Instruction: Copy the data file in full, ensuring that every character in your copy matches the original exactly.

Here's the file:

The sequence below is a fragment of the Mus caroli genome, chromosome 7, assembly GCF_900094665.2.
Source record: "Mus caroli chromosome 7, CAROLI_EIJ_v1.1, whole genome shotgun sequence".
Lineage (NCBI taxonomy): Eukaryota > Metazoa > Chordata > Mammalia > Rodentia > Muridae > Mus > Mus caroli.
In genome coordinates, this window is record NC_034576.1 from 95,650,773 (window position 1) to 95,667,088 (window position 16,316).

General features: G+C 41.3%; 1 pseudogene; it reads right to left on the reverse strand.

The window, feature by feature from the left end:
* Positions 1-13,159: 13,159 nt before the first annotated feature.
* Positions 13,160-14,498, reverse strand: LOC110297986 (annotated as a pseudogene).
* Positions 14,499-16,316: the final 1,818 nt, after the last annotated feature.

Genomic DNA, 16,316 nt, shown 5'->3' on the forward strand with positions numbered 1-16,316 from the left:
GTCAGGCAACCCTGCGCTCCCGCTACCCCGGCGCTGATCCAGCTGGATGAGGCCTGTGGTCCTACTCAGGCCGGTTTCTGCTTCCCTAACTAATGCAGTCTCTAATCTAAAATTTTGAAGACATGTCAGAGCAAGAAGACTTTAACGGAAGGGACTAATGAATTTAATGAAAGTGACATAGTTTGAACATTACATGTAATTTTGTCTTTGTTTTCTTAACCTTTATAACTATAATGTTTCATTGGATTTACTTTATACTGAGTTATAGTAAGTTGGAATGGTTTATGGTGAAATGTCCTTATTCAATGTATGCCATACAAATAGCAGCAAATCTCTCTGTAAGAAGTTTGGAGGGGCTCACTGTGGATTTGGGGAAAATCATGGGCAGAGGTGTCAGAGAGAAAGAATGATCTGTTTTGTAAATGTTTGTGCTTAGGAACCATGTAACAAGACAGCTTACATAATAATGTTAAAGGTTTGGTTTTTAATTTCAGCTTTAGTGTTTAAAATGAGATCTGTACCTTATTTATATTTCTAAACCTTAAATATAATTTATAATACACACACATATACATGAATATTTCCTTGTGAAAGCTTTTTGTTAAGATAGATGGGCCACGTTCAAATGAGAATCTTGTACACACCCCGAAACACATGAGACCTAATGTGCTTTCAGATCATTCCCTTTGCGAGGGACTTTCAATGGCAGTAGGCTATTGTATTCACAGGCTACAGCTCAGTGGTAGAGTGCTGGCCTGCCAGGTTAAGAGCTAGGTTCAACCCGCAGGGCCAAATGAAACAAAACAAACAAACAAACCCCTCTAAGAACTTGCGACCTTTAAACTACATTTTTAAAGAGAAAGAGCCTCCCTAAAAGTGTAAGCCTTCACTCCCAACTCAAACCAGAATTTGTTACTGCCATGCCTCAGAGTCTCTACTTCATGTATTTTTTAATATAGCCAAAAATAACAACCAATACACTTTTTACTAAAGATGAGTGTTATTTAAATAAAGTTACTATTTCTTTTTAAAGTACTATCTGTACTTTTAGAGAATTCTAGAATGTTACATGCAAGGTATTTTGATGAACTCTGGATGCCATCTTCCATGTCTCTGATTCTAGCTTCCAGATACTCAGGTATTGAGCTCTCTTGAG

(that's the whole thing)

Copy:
The sequence below is a fragment of the Mus caroli genome, chromosome 7, assembly GCF_900094665.2.
Source record: "Mus caroli chromosome 7, CAROLI_EIJ_v1.1, whole genome shotgun sequence".
Lineage (NCBI taxonomy): Eukaryota > Metazoa > Chordata > Mammalia > Rodentia > Muridae > Mus > Mus caroli.
In genome coordinates, this window is record NC_034576.1 from 95,650,773 (window position 1) to 95,667,088 (window position 16,316).

General features: G+C 41.3%; 1 pseudogene; it reads right to left on the reverse strand.

The window, feature by feature from the left end:
* Positions 1-13,159: 13,159 nt before the first annotated feature.
* Positions 13,160-14,498, reverse strand: LOC110297986 (annotated as a pseudogene).
* Positions 14,499-16,316: the final 1,818 nt, after the last annotated feature.

Genomic DNA, 16,316 nt, shown 5'->3' on the forward strand with positions numbered 1-16,316 from the left:
GTCAGGCAACCCTGCGCTCCCGCTACCCCGGCGCTGATCCAGCTGGATGAGGCCTGTGGTCCTACTCAGGCCGGTTTCTGCTTCCCTAACTAATGCAGTCTCTAATCTAAAATTTTGAAGACATGTCAGAGCAAGAAGACTTTAACGGAAGGGACTAATGAATTTAATGAAAGTGACATAGTTTGAACATTACATGTAATTTTGTCTTTGTTTTCTTAACCTTTATAACTATAATGTTTCATTGGATTTACTTTATACTGAGTTATAGTAAGTTGGAATGGTTTATGGTGAAATGTCCTTATTCAATGTATGCCATACAAATAGCAGCAAATCTCTCTGTAAGAAGTTTGGAGGGGCTCACTGTGGATTTGGGGAAAATCATGGGCAGAGGTGTCAGAGAGAAAGAATGATCTGTTTTGTAAATGTTTGTGCTTAGGAACCATGTAACAAGACAGCTTACATAATAATGTTAAAGGTTTGGTTTTTAATTTCAGCTTTAGTGTTTAAAATGAGATCTGTACCTTATTTATATTTCTAAACCTTAAATATAATTTATAATACACACACATATACATGAATATTTCCTTGTGAAAGCTTTTTGTTAAGATAGATGGGCCACGTTCAAATGAGAATCTTGTACACACCCCGAAACACATGAGACCTAATGTGCTTTCAGATCATTCCCTTTGCGAGGGACTTTCAATGGCAGTAGGCTATTGTATTCACAGGCTACAGCTCAGTGGTAGAGTGCTGGCCTGCCAGGTTAAGAGCTAGGTTCAACCCGCAGGGCCAAATGAAACAAAACAAACAAACAAACCCCTCTAAGAACTTGCGACCTTTAAACTACATTTTTAAAGAGAAAGAGCCTCCCTAAAAGTGTAAGCCTTCACTCCCAACTCAAACCAGAATTTGTTACTGCCATGCCTCAGAGTCTCTACTTCATGTATTTTTTAATATAGCCAAAAATAACAACCAATACACTTTTTACTAAAGATGAGTGTTATTTAAATAAAGTTACTATTTCTTTTTAAAGTACTATCTGTACTTTTAGAGAATTCTAGAATGTTACATGCAAGGTATTTTGATGAACTCTGGATGCCATCTTCCATGTCTCTGATTCTAGCTTCCAGATACTCAGGTATTGAGCTCTCTTGAG